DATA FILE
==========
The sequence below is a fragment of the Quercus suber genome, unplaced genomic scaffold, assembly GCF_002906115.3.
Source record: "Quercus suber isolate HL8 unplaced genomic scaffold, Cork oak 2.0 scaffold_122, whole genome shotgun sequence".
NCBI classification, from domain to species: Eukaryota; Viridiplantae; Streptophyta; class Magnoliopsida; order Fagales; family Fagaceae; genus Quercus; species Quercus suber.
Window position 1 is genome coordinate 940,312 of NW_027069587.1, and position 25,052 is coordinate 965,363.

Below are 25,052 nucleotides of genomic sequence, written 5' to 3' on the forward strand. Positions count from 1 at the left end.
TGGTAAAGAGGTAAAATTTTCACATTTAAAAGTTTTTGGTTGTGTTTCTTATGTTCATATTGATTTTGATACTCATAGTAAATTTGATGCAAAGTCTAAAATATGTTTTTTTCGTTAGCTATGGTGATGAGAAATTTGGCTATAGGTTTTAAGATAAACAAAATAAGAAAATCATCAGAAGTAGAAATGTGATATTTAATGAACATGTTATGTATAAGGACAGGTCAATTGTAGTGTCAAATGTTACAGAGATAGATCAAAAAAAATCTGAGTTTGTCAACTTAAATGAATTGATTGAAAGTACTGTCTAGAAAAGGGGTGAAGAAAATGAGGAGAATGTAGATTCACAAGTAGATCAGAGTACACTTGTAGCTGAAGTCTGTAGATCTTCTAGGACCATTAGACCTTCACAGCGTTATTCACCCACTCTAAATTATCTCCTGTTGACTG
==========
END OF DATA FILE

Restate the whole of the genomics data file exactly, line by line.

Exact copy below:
The sequence below is a fragment of the Quercus suber genome, unplaced genomic scaffold, assembly GCF_002906115.3.
Source record: "Quercus suber isolate HL8 unplaced genomic scaffold, Cork oak 2.0 scaffold_122, whole genome shotgun sequence".
NCBI classification, from domain to species: Eukaryota; Viridiplantae; Streptophyta; class Magnoliopsida; order Fagales; family Fagaceae; genus Quercus; species Quercus suber.
Window position 1 is genome coordinate 940,312 of NW_027069587.1, and position 25,052 is coordinate 965,363.

Below are 25,052 nucleotides of genomic sequence, written 5' to 3' on the forward strand. Positions count from 1 at the left end.
TGGTAAAGAGGTAAAATTTTCACATTTAAAAGTTTTTGGTTGTGTTTCTTATGTTCATATTGATTTTGATACTCATAGTAAATTTGATGCAAAGTCTAAAATATGTTTTTTTCGTTAGCTATGGTGATGAGAAATTTGGCTATAGGTTTTAAGATAAACAAAATAAGAAAATCATCAGAAGTAGAAATGTGATATTTAATGAACATGTTATGTATAAGGACAGGTCAATTGTAGTGTCAAATGTTACAGAGATAGATCAAAAAAAATCTGAGTTTGTCAACTTAAATGAATTGATTGAAAGTACTGTCTAGAAAAGGGGTGAAGAAAATGAGGAGAATGTAGATTCACAAGTAGATCAGAGTACACTTGTAGCTGAAGTCTGTAGATCTTCTAGGACCATTAGACCTTCACAGCGTTATTCACCCACTCTAAATTATCTCCTGTTGACTG